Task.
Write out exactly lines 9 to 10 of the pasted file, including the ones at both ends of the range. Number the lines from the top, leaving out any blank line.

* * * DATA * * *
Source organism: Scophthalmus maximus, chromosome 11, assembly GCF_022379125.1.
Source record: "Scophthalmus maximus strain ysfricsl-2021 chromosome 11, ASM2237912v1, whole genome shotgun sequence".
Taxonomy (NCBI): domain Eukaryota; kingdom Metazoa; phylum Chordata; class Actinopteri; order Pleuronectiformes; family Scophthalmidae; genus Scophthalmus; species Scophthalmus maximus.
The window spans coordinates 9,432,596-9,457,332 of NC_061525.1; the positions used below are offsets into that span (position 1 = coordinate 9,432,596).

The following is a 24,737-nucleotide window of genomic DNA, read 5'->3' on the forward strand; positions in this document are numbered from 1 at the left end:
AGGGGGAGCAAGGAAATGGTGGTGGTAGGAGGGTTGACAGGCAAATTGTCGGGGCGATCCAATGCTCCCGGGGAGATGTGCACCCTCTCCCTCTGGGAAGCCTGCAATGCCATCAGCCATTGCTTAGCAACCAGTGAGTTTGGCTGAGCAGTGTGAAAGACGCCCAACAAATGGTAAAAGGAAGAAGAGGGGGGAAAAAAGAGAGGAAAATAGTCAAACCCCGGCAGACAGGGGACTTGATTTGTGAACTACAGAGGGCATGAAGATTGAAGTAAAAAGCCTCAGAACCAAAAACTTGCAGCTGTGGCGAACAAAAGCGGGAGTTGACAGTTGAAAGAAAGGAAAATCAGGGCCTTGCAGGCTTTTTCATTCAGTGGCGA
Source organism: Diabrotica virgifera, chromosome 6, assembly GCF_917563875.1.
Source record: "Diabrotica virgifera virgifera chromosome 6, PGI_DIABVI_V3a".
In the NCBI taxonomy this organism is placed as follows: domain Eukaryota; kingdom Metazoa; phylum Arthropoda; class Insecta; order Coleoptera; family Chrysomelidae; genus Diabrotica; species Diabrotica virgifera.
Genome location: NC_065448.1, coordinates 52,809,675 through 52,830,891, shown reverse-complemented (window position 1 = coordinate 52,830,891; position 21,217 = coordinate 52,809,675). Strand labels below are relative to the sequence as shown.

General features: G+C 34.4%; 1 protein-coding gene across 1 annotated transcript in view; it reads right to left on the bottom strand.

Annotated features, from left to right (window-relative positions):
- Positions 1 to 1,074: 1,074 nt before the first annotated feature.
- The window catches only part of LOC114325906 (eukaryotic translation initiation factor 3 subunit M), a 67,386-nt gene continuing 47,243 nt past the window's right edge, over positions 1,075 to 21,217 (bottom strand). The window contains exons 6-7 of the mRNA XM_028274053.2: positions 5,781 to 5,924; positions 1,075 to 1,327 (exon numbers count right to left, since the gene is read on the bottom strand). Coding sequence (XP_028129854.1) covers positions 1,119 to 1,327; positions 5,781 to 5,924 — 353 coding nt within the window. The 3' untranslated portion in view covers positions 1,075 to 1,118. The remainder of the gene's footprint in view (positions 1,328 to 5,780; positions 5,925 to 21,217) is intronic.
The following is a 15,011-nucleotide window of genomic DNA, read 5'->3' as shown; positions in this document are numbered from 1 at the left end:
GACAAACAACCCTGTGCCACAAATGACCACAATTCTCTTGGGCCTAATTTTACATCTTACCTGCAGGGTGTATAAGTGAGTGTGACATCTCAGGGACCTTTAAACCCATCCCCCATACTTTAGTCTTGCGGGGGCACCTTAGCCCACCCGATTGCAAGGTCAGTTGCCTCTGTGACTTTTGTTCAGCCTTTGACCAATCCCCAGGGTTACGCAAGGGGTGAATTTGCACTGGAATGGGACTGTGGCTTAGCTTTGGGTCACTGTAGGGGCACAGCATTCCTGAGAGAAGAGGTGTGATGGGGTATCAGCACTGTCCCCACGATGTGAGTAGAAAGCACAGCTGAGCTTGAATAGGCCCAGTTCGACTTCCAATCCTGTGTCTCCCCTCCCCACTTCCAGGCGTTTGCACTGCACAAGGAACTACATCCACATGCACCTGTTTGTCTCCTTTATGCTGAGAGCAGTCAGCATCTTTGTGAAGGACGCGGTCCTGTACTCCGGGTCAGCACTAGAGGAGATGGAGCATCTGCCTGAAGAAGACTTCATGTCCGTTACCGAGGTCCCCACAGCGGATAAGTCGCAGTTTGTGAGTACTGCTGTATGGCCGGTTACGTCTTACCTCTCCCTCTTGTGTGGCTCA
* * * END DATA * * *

In the NCBI taxonomy this organism is placed as follows: domain Eukaryota; kingdom Metazoa; phylum Arthropoda; class Insecta; order Coleoptera; family Chrysomelidae; genus Diabrotica; species Diabrotica virgifera.
Genome location: NC_065448.1, coordinates 52,809,675 through 52,830,891, shown reverse-complemented (window position 1 = coordinate 52,830,891; position 21,217 = coordinate 52,809,675). Strand labels below are relative to the sequence as shown.